reform’s not in the House
The House of Representatives this week pulled the Innovation
Act from consideration for the summer session,
as reported on the Patently-O blog.
Opposition to patent reform has been increasing. This week a
press conference involving Representatives John Conyers, Thomas
Massie, Bill Foster and Scott Peters and Senators Chris Coons
and David Vitter attracted attention.
Coons, who introduced the pro-patent bill the STRONG Patents
Act in the Senate, was critical of the Innovation Act and the
Senate bill the PATENT Act.
"The fact of the matter is that these two bills would be
destructive to our innovation economy, and we're working hard
to ensure they won't be treated lightly in either the House or
said Coons in a press release. "A strong patent system is
one of the critical ways we distinguish ourselves from
competing economies around the world, and we cannot afford to
rush into passing a bill that would further weaken our
innovation economy, which is exactly what the Innovation Act
would do by making broad changes that fail to protect all
The earliest the Innovation Act will now be considered is
Bit less Blurred
The long-running Blurred Lines saga, in which the heirs of
Marvin Gaye were awarded damages for a Robin Thicke and
Pharrell Williams song infringing its copyright, took another
turn this week when the judge overseeing the lawsuit rejected a
request for a new trial, according to
The Hollywood Reporter.
The judge, however, reduced the jury’s $7.4
million award to $5.3 million. This reduction included cutting
the actual damages to about $3.2 million from $4 million, and
reducing the profits that Williams has to pay to about $358,000
from about $1.6 million.
Thicke and Williams are expected to take the lawsuit to an
An interesting effect of the Blurred Lines verdict was also
revealed this week when singer Miguel gave Billy Corgan of the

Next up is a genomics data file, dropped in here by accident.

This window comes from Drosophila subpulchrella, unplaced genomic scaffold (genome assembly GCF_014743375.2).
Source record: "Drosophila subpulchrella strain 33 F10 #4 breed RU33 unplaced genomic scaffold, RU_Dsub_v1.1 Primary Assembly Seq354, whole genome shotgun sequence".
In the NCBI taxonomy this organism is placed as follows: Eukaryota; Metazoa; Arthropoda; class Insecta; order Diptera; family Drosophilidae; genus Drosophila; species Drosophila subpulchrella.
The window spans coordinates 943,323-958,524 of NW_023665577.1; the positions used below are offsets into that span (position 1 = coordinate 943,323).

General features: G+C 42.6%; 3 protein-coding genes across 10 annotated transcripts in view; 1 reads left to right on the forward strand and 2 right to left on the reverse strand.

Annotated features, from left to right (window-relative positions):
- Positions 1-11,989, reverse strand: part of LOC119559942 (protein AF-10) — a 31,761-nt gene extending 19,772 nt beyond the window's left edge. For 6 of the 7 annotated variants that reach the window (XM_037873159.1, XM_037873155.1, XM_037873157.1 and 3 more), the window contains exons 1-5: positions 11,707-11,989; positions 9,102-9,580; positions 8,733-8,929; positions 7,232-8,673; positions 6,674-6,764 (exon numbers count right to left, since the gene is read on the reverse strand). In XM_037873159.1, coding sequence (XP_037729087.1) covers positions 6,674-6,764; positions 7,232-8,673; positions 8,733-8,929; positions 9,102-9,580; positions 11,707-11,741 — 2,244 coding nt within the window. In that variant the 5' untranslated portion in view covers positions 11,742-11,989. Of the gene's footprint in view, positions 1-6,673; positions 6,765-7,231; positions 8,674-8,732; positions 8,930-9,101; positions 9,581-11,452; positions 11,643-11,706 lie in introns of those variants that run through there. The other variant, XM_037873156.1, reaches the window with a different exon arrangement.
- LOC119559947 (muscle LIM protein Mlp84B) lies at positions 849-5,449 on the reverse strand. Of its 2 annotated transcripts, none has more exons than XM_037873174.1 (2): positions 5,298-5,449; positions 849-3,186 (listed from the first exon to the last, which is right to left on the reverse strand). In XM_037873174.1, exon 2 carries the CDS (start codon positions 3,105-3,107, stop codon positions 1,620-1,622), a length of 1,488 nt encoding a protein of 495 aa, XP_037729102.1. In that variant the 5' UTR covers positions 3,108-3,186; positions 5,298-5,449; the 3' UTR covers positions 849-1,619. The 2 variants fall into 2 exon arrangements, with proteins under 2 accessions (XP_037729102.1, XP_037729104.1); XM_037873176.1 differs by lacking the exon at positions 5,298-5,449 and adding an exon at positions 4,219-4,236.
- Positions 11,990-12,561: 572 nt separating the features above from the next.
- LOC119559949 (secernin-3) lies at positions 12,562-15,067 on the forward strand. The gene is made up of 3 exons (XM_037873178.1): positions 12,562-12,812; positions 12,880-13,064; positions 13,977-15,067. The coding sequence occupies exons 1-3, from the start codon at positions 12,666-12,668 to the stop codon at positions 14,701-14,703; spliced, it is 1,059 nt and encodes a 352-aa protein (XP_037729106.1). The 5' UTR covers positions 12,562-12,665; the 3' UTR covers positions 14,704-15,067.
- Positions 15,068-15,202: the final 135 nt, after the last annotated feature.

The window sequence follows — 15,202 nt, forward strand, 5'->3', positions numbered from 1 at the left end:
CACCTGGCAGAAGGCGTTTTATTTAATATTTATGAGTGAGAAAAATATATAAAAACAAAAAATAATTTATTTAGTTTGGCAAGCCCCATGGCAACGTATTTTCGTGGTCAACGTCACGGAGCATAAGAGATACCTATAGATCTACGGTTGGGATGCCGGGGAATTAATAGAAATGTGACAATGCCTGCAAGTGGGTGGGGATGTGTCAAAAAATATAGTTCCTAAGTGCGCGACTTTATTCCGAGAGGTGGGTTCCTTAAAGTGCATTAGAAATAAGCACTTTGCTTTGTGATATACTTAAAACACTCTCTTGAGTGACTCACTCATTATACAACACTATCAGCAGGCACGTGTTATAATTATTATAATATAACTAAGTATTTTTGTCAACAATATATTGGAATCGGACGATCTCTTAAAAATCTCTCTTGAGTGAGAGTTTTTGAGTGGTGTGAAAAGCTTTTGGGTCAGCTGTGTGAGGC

Smashing Pumpkins a writing credit for his new song "leaves"
because the guitar line was reminiscent of the 1996 song
"Kind of after we finished the song, it was like, 'You know
what, this is reminiscent of this song,' so we made sure that
they heard it and made sure that it was all good,"
Miguel told the Associated Press. He said that he was keen
to avoid a situation like in the Blurred Lines case.
Newegg's good news
Newegg this week received good news when Judge Rodney
Gilstrap ruled that it does not infringe a TQP Development
reports Ars Technica. Gilstrap vacated an award of $2.3
million that TQP was awarded in 2013 for Newegg infringing its
Erich Spangenberg owned TQP in 2013, when more than 100
companies were sued for infringing the patent. Ars Technica
said this resulted in about $45 million in settlements. TQP
filed 543 more lawsuits in April last year. Spangenberg told
the website that he sold the TQP portfolio last year and does
not know who owns it now.
However, Gilstrap did complain about Newegg’s
petition, which he said took a "shoot first and ask questions
Trade mark filing up 10%
New trade mark filings increased 10% in the first half of
according to trade mark lawyer Erik Pelton’s
There were 183,205 new applications filed in the half, up